Hernando County Swings and Misses with Sports Complexes
By Danny Aiello Jr.
While Hernando County has parks and complexes designed to give residents something to do, the one thing the county seems to be lacking is a dedicated baseball and softball complex.
A complex capable of hosting tournaments to bring in additional revenue for the county is missing, and in turn costing the county money and recognition from holding local and state tournaments.
For example, Delta Woods Park offers residents tennis courts, basketball courts and football fields. While you can find people playing the various sports as well as Saturday Shuffleboard, the lack of a baseball and softball complex is glaring.
Veteran’s Park has a lone softball field and two football fields, which helps run the local softball league and pee-wee football, but doesn’t allow for larger scale tournaments due to it’s limited size.
Ernie Weaver Park supports enough fields to host a little league tournament, however, the location leaves a lot to be desired.
The closest the county has to a baseball or softball complex would be Anderson Snow Park which is the home of the Spring Hill Dixie Baseball and Softball leagues. However, the park is listed as having 6 different fields, which isn’t enough to hold a State Tournament.
At Anderson Snow there are two Tee Ball fields, two 200-foot fields, a 275-foot field, and a 300-foot softball field. While this is useable for a league, the ability to host a multiple team tournament isn’t their because of the lack of available fields and wait times in-between games would be something impossible to overcome.
The ability to host a State Dixie Tournament would do wonders in terms of revenue for the county, as families would accompany their children, eating at local businesses and staying in hotels. The money brought in would help small businesses stay afloat and help the county thrive.
Currently, other counties are winning bids for these state-run tournaments and seeing their businesses thrive, while Hernando County is being left in the dust.
The implications of a softball complex would also raise revenue among adults. Currently, Tom Varn Park in Brooksville sports the only Co-ed and Women Softball leagues, and while Tom Varn, Veteran’s Park and Anderson Snow offer men’s recreational softball, neither complex is fit to hold sanctioned Softball Tournaments. Veterans and Anderson Snow each have one softball field available while Tom Varn sports two, which is less than the required four available to host a sanctioned tournament.
Tournaments are a fantastic way for the county to earn revenue, as the county would be entitled to fees for renting the fields, as well as a percentage of the overall fees collected.
Bill Bulchalski who helps run the Spring Hill Men’s League, which takes place at Anderson Snow and Veterans Park feels that a complex would help grow the league, providing opportunities for men and women to not have to travel as far to play their respect leagues or coed. It would also provide additional nights to play on with multiple leagues going at once.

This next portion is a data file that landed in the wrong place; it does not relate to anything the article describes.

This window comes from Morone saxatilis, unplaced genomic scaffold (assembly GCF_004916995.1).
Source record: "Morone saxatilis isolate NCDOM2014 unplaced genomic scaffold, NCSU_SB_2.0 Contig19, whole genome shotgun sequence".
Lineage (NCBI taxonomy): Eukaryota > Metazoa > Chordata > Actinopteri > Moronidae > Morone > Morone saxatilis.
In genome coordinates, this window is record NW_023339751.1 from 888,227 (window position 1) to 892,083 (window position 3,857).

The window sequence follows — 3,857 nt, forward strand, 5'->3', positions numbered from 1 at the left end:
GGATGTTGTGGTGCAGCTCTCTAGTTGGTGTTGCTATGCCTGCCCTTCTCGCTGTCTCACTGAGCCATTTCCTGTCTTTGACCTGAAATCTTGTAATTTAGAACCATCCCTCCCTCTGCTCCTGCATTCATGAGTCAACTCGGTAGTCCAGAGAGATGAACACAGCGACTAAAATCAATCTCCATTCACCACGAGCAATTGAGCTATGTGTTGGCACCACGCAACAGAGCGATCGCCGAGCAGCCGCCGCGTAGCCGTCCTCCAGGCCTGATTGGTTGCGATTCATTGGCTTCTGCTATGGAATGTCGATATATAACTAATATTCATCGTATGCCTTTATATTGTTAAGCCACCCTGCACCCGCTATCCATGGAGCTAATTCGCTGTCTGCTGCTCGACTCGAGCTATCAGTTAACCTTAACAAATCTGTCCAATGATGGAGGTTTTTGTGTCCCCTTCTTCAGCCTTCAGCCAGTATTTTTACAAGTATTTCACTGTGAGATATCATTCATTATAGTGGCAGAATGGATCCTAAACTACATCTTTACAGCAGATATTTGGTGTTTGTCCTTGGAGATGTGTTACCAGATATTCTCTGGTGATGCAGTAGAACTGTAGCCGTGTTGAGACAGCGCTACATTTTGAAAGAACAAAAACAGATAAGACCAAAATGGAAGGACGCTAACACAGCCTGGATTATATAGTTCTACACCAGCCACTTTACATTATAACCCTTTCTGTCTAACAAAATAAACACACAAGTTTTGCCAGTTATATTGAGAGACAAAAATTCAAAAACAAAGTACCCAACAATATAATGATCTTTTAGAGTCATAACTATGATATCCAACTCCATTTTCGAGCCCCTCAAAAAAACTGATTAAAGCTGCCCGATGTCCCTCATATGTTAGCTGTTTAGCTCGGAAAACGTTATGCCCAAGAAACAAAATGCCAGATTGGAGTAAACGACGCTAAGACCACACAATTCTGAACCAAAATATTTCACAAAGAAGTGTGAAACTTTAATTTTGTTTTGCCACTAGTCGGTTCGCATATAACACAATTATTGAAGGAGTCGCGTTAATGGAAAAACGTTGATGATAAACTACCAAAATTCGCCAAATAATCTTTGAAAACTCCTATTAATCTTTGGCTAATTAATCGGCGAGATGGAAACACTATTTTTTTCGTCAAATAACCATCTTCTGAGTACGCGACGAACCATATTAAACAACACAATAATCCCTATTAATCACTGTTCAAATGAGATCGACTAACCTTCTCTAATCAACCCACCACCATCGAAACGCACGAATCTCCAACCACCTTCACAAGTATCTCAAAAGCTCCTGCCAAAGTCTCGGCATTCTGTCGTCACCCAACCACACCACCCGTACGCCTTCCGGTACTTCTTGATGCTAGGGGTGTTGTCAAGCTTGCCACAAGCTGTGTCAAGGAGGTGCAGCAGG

Currently, there are 31 teams in the A through D divisions that play in Spring Hill. Adding additional fields would help the league facilitate a women’s league capable of eight or more teams as well as a church and co-ed league each sporting eight plus teams.
The complex would also allow recreational kickball leagues to form, as well as potential Baseball leagues.
While Hernando County is doing wonderful things for residents, it seems like a no-brainer was missed in the opportunity to build a complex for their residents, giving them something to do.
The 2013 Census had Hernando County at 52% female, and having one women’s league available for the county seems like a complete oversight. With projections stating Hernando County will house over 200,000 residents with an average age of 48 by 2020, it seems that a complex to provide them with activities is a win-win.
“I would absolutely love it if the county had a softball complex, a nice complex.” Patti Cloud, who plays Co-ed and Women’s League at Tom Varn, said. “I’ve traveled to a lot of places playing ball and the city’s fields here are junk, an embarrassment. Our senior league is looking to have tournaments in this area but I wouldn’t dream of suggesting our complex.”
Other players from the league shared Cloud’s disgust for the current condition of the field, but all, including Cloud, said that a complex would do wonders for the county.
Cloud, who ran the women’s league in the past, also felt the county parks department has gotten away from their state slogan “It starts in the parks”, as she has seen a dip in the women’s league going from 8-12 teams down to a minuscule four.
One potential solution could be combining Anderson Snow and Veterans Park, if commissioners didn’t see building one as a good idea.
Anderson Snow has an amazing soccer complex that hosts tournaments already, and if they were to restructure the baseball and softball fields, it could become an all-in-one facility.
Another option could be removing the football fields at Veterans Park and moving them to Anderson Snow to replace the baseball fields there, allowing Veterans to serve as the baseball/softball complex while Anderson Snow becomes Hernando County’s football and soccer hub.
No matter how you slice it up, complexes in surrounding counties already exist. If none are developed in Hernando, they can start to lose money to outside counties, continuing a trend of missed opportunities, and suffering local businesses.
According to the Florida Recreation and Parks Association, “It Starts in Parks”, and it is time for Hernando County to get on board.